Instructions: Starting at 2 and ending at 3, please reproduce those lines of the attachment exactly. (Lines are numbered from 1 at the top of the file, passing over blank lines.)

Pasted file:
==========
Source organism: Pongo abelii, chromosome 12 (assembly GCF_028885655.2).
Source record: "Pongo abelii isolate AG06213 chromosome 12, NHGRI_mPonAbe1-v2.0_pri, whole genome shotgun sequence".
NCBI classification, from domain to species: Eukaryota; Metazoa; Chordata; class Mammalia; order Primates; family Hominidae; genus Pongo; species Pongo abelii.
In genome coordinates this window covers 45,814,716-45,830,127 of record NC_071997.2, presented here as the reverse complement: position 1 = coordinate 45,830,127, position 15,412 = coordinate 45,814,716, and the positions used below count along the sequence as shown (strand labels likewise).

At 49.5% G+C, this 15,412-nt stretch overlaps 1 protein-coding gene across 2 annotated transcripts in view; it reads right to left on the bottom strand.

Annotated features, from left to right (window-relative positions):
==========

Source record: "Pongo abelii isolate AG06213 chromosome 12, NHGRI_mPonAbe1-v2.0_pri, whole genome shotgun sequence".
NCBI classification, from domain to species: Eukaryota; Metazoa; Chordata; class Mammalia; order Primates; family Hominidae; genus Pongo; species Pongo abelii.